At the Black Hat Europe 2017 conference, a number of security flaws were discovered in popular programming languages. Interpreters of these languages contain serious security flaws, which then expose the resulting code to different types of attacks. The new analysis is based on Fernando Arnaboldi, who works as the security consultant at IOActive.
In testing, a fuzzing method was used, where invalid, unexpected, or simply random data were input to the program. This allows the induction of commonly untested conditions that do not correspond to normal usage, but may be misused for targeted attack.
Fuzzing lets you detect crashes, poor memory work, or unexpected program behavior. This is not a novelty, these techniques have been used for a very long time, like Google. Recently, a number of bugs have been discovered in Linux USB drivers.
For this purpose, Arnaboldi wrote his own XDiFF fuzzer (eXtended Differential Fuzzing Framework), which he released on GitHub. It is written to generate rights for the five languages mentioned. For each of them, he chose a set of basic functions to which he then puts various types of inputs (payloads).
In order to detect vulnerabilities in the code, you need to choose the correct inputs. So the author chose less than three dozens of primitive values (numbers, characters, etc.) that added a well-known payload. He was chosen to allow the test application to try to access external resources - something unexpected.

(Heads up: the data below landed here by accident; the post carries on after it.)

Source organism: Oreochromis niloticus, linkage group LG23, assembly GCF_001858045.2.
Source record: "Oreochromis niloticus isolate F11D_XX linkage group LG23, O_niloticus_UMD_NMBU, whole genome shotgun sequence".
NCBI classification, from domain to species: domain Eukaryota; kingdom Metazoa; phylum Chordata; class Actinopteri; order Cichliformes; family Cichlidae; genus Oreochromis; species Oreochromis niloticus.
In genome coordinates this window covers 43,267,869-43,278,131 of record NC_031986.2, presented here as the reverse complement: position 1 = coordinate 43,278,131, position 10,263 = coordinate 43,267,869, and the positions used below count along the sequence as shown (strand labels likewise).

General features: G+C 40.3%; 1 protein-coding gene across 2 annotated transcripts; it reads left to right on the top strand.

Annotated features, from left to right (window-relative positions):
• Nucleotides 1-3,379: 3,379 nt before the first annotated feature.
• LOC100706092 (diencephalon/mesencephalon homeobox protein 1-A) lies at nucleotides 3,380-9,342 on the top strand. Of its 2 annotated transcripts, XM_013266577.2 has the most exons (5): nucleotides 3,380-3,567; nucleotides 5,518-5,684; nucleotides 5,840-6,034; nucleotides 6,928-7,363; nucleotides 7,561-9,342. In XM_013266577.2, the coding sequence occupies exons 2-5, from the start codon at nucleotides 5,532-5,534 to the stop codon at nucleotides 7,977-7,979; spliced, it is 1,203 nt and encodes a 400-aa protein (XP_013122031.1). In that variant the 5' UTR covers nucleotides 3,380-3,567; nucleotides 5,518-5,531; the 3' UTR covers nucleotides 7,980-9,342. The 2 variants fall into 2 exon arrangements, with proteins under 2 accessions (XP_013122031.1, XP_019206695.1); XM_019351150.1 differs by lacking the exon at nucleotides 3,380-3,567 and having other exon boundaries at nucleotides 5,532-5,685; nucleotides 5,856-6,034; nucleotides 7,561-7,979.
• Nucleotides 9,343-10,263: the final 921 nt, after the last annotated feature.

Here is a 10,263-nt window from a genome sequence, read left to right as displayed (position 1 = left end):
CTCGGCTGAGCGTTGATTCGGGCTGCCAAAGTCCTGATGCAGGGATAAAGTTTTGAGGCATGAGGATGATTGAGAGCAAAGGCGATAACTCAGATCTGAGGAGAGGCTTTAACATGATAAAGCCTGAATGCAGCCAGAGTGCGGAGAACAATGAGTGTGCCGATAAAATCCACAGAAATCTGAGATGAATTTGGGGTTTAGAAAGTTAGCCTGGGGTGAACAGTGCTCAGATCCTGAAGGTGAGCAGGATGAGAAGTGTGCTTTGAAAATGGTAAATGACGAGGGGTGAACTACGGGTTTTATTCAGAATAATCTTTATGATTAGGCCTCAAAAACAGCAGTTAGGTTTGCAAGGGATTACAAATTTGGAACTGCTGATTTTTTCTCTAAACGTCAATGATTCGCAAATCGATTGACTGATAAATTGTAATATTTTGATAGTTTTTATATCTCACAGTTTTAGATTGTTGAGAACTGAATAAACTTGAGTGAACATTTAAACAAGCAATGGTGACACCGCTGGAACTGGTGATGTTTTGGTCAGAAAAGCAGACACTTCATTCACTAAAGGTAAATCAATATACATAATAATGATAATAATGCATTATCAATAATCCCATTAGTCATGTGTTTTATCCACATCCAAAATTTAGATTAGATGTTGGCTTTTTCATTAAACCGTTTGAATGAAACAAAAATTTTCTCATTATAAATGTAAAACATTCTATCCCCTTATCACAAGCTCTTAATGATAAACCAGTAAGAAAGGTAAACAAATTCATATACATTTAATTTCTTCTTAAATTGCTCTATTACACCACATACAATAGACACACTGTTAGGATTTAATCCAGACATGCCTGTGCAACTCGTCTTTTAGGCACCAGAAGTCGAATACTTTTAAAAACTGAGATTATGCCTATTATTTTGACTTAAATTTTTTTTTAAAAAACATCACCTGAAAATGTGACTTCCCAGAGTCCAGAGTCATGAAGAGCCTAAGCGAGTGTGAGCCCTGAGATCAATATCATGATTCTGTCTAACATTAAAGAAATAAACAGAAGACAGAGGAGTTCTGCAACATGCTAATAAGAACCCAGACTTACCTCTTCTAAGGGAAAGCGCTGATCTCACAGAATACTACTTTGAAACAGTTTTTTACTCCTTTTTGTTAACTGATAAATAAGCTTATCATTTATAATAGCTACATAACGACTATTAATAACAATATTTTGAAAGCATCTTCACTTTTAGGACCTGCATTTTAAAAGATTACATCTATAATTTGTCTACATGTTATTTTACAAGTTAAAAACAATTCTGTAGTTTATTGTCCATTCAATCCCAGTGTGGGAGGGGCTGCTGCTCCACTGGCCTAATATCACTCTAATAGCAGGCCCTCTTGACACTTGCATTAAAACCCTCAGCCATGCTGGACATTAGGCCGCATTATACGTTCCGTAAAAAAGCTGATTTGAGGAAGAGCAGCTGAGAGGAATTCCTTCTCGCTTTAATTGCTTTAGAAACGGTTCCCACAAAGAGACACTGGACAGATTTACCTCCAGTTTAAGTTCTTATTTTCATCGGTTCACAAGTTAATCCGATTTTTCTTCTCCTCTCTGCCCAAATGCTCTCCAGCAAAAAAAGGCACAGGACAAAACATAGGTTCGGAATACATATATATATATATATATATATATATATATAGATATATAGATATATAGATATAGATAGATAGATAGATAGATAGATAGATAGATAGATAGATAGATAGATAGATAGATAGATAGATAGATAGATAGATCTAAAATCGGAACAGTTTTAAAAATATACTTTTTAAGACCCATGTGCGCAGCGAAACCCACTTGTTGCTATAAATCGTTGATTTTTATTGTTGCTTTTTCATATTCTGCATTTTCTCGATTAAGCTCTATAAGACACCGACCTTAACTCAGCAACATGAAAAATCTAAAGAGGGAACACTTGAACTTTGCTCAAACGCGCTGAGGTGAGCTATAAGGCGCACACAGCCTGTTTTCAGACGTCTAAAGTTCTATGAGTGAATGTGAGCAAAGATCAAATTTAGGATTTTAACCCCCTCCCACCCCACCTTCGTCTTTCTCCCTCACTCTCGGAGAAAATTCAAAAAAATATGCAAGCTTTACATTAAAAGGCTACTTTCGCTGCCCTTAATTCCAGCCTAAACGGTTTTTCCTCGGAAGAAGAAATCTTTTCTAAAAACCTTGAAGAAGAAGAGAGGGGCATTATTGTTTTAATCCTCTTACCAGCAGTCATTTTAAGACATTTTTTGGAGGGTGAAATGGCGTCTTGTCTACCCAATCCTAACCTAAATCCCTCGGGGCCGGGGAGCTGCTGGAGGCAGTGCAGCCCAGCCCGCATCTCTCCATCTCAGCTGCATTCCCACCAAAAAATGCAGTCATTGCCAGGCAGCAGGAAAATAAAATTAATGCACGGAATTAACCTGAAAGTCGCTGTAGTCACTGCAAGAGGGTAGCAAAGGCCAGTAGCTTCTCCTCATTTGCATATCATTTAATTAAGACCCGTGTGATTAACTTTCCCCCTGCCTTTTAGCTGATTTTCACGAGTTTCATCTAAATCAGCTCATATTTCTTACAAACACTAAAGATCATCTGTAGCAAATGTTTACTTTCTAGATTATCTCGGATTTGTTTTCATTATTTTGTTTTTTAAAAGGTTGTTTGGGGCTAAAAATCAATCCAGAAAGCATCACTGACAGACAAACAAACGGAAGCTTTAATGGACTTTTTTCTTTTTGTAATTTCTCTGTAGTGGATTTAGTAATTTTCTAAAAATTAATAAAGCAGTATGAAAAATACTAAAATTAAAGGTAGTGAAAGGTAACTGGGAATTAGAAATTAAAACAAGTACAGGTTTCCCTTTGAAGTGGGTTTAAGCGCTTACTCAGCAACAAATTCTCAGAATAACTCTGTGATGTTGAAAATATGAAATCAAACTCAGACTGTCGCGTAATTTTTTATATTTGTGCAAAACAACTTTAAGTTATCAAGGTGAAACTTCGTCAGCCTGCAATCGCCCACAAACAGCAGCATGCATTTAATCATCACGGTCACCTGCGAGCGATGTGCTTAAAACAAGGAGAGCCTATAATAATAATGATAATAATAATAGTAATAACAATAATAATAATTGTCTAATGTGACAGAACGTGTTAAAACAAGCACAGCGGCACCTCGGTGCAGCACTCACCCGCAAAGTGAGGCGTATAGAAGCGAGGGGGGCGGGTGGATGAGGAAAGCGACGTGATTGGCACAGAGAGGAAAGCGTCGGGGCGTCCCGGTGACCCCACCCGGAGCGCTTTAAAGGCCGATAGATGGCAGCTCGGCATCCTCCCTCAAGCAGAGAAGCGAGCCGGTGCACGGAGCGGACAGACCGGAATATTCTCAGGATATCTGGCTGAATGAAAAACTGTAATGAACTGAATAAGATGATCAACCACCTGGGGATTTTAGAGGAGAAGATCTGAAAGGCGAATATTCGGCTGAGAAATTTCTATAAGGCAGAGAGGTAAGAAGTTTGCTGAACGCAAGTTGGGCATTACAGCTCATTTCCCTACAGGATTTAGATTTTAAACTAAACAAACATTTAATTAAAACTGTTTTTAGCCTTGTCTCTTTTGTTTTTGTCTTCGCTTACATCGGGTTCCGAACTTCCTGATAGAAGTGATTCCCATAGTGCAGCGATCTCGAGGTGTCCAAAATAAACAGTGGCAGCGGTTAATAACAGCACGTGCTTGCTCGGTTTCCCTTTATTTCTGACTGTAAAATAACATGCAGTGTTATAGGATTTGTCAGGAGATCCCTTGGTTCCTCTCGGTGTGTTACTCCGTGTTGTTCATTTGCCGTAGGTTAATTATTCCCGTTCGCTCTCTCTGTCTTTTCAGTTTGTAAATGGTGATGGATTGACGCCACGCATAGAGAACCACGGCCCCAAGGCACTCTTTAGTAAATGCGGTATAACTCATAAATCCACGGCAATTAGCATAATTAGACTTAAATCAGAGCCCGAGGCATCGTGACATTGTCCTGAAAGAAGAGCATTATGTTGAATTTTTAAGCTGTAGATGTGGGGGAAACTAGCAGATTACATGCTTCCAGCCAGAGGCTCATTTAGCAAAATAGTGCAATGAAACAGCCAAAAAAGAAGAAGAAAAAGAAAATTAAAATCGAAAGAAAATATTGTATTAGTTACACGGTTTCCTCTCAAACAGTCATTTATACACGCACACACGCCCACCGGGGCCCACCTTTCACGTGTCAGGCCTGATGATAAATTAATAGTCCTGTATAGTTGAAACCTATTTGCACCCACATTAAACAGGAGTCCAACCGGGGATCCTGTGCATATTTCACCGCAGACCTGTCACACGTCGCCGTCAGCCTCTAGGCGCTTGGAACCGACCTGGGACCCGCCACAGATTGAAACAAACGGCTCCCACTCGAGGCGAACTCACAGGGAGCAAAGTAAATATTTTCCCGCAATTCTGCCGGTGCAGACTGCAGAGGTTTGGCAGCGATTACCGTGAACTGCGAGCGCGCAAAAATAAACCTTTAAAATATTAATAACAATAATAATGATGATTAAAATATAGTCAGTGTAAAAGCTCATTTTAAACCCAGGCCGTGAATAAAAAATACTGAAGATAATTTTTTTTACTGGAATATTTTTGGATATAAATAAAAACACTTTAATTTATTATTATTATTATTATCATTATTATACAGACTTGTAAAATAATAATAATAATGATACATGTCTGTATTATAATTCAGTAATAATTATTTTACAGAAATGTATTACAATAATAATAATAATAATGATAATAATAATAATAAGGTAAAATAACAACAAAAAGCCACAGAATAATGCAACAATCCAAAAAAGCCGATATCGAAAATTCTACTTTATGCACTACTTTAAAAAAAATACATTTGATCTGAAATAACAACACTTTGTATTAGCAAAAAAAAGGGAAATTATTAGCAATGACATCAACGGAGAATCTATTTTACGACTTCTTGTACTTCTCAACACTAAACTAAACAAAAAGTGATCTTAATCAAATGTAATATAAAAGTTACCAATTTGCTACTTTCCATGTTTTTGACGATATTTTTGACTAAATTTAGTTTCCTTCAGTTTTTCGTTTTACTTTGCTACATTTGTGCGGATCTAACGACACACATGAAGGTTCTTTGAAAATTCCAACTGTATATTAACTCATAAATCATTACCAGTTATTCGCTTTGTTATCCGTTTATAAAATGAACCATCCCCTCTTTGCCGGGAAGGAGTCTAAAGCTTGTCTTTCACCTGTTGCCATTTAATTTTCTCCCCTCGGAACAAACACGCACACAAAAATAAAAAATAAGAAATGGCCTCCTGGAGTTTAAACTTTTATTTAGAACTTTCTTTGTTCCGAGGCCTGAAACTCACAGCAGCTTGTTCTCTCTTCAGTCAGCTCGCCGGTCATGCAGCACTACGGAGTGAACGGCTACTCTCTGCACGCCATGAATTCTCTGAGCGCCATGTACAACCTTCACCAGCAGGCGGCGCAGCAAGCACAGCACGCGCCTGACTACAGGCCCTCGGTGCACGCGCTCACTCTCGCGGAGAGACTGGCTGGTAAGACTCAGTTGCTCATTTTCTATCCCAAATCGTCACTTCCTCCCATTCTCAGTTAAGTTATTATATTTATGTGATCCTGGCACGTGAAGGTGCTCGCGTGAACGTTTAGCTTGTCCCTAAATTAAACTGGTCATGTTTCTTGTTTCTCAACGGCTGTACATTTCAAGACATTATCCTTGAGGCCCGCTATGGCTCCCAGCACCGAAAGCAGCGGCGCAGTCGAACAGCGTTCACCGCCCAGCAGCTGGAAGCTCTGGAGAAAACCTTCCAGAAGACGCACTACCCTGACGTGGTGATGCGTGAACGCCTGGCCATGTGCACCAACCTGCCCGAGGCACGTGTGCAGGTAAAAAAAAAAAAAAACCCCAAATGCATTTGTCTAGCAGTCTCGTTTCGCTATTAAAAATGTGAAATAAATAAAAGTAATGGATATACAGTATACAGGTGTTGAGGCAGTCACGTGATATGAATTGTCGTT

Differential fuzzers are less common than conventional ones. Their functionality is enhanced by the fact that they usually test one code on multiple implementations of the same language and look for different behaviors. For example, the outputs and error messages with expected status are compared.
Specifically, it monitors whether the program discovers the contents of local files, triggers a foreign code, or calls unusual operating system features. This challenging work brought its fruit, each of the tested programming languages has some problem:
Arnaboldi warns that a potential attacker can exploit these mistakes even in a program that is otherwise written very safely. Because the programs are in the interpreter, the programmer can hardly be affected. Unknowingly, when writing his or her code, he uses dangerous functions that are abusive even if the rest of the program is written exactly according to the rules of secure programming.
According to the discoverer of security issues, it is likely to be a bug in the code or an attempt to simplify development. Errors unambiguously endanger the resulting programs, but should be corrected in interpreters. Such a patch will then resolve issues across all programs using the language.
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